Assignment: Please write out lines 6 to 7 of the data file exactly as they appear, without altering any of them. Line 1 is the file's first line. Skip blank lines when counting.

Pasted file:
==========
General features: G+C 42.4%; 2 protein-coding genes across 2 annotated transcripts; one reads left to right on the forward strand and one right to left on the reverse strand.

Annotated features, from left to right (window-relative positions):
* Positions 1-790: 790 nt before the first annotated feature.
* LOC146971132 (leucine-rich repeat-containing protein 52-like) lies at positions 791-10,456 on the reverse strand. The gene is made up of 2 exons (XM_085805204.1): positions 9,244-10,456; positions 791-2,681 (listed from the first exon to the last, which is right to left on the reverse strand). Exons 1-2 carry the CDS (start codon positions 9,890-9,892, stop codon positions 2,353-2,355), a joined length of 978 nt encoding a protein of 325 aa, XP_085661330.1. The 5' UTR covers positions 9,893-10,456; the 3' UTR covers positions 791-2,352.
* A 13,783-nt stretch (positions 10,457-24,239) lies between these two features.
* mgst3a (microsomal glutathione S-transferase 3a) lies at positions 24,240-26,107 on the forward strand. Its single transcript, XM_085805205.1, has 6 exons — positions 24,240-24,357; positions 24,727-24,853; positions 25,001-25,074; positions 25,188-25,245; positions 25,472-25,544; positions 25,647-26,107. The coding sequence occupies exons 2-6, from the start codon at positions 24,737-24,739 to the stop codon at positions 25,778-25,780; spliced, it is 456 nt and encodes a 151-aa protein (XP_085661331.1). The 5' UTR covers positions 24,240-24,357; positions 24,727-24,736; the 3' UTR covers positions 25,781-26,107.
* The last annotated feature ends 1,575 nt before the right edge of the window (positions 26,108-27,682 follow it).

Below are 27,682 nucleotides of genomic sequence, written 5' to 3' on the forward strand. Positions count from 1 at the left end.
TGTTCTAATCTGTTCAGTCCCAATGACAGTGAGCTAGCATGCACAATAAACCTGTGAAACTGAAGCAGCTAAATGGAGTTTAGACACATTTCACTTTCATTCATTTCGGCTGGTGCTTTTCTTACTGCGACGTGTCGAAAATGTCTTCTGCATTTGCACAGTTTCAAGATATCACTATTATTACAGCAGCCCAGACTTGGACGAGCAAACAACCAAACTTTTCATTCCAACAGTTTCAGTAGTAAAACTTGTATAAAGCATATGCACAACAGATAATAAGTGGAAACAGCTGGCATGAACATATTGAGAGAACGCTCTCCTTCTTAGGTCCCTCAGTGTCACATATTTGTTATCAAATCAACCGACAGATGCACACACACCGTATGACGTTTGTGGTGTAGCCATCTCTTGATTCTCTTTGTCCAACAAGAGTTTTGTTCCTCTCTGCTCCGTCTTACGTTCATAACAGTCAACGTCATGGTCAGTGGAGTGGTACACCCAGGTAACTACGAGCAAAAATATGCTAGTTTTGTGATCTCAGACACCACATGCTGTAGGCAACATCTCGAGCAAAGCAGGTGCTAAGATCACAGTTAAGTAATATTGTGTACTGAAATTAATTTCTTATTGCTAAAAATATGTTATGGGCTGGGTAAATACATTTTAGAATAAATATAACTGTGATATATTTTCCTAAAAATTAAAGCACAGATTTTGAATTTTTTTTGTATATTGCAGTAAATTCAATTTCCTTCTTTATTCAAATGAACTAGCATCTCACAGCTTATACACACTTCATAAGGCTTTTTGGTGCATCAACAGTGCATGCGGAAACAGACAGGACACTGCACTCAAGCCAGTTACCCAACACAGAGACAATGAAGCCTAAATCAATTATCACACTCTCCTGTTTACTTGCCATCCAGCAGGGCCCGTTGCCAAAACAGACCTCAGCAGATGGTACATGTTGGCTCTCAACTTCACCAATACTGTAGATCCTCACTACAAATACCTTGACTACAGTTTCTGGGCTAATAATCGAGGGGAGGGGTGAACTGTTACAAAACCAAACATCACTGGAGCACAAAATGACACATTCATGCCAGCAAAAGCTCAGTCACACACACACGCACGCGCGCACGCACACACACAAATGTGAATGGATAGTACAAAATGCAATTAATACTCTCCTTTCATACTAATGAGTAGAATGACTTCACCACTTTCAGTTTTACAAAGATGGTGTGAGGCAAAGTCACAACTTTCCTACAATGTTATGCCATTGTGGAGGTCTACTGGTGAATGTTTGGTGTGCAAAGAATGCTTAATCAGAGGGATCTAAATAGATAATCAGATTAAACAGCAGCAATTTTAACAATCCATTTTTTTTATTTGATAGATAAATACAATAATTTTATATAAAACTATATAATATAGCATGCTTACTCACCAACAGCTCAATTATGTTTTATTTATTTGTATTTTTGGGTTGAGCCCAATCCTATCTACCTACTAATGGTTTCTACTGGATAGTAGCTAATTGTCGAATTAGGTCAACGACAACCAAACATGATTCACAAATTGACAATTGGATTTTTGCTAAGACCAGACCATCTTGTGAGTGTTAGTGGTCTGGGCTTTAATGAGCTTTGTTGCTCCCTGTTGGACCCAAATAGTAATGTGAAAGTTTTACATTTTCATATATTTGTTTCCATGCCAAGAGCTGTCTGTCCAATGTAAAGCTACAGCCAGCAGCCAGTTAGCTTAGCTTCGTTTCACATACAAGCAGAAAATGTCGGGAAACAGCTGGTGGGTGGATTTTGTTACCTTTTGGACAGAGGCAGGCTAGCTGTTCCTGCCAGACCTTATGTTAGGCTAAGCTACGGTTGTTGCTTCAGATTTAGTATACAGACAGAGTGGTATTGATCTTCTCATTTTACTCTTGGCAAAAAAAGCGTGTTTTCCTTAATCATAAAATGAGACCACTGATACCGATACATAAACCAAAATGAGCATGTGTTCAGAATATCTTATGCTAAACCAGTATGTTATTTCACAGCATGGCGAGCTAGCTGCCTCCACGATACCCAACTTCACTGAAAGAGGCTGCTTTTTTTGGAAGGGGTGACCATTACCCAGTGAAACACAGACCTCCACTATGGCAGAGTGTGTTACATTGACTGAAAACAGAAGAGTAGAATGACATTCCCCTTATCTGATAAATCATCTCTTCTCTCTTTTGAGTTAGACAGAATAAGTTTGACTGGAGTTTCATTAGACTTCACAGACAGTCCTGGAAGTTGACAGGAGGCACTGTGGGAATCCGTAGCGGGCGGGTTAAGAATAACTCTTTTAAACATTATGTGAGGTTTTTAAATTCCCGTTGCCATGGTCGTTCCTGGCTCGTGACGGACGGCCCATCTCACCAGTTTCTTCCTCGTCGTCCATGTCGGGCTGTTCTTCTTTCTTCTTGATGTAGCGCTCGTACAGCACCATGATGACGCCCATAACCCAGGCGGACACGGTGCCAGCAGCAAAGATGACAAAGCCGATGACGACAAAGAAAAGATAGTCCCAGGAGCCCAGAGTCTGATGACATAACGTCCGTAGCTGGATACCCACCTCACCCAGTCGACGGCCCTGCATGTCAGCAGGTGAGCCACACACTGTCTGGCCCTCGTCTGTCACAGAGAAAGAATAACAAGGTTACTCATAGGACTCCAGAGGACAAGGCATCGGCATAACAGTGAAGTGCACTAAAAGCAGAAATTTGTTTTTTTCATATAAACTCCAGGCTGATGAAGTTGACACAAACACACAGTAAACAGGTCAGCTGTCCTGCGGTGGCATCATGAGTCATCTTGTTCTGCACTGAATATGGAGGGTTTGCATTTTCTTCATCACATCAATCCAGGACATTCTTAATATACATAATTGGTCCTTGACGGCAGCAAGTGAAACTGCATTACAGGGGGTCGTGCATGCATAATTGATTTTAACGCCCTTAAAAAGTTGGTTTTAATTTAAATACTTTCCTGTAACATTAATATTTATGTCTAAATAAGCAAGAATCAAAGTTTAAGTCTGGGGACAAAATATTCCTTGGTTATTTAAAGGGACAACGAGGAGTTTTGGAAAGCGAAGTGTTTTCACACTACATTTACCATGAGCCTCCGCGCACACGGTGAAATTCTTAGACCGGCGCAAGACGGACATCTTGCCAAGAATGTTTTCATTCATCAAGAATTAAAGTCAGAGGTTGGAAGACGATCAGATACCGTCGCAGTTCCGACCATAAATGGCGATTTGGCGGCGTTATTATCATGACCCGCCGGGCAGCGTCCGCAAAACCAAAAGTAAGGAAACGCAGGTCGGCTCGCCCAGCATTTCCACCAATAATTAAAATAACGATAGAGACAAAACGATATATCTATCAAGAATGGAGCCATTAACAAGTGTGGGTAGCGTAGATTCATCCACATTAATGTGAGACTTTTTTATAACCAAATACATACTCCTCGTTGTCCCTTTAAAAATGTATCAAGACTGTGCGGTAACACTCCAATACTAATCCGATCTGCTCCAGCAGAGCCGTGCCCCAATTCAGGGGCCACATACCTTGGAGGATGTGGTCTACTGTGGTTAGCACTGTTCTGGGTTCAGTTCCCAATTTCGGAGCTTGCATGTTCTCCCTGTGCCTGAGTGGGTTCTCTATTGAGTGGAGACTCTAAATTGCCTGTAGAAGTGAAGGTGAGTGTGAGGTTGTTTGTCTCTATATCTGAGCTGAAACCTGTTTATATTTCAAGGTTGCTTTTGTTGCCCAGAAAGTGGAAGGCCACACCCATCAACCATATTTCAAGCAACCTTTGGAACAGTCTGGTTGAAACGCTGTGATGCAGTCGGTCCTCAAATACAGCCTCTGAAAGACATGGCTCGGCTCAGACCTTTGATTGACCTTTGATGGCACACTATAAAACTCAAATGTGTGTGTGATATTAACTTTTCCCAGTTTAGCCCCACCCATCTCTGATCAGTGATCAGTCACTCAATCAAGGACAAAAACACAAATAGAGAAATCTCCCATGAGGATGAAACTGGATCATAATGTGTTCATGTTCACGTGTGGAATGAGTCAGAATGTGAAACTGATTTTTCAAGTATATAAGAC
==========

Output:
* mgst3a (microsomal glutathione S-transferase 3a) lies at positions 24,240-26,107 on the forward strand. Its single transcript, XM_085805205.1, has 6 exons — positions 24,240-24,357; positions 24,727-24,853; positions 25,001-25,074; positions 25,188-25,245; positions 25,472-25,544; positions 25,647-26,107. The coding sequence occupies exons 2-6, from the start codon at positions 24,737-24,739 to the stop codon at positions 25,778-25,780; spliced, it is 456 nt and encodes a 151-aa protein (XP_085661331.1). The 5' UTR covers positions 24,240-24,357; positions 24,727-24,736; the 3' UTR covers positions 25,781-26,107.
* The last annotated feature ends 1,575 nt before the right edge of the window (positions 26,108-27,682 follow it).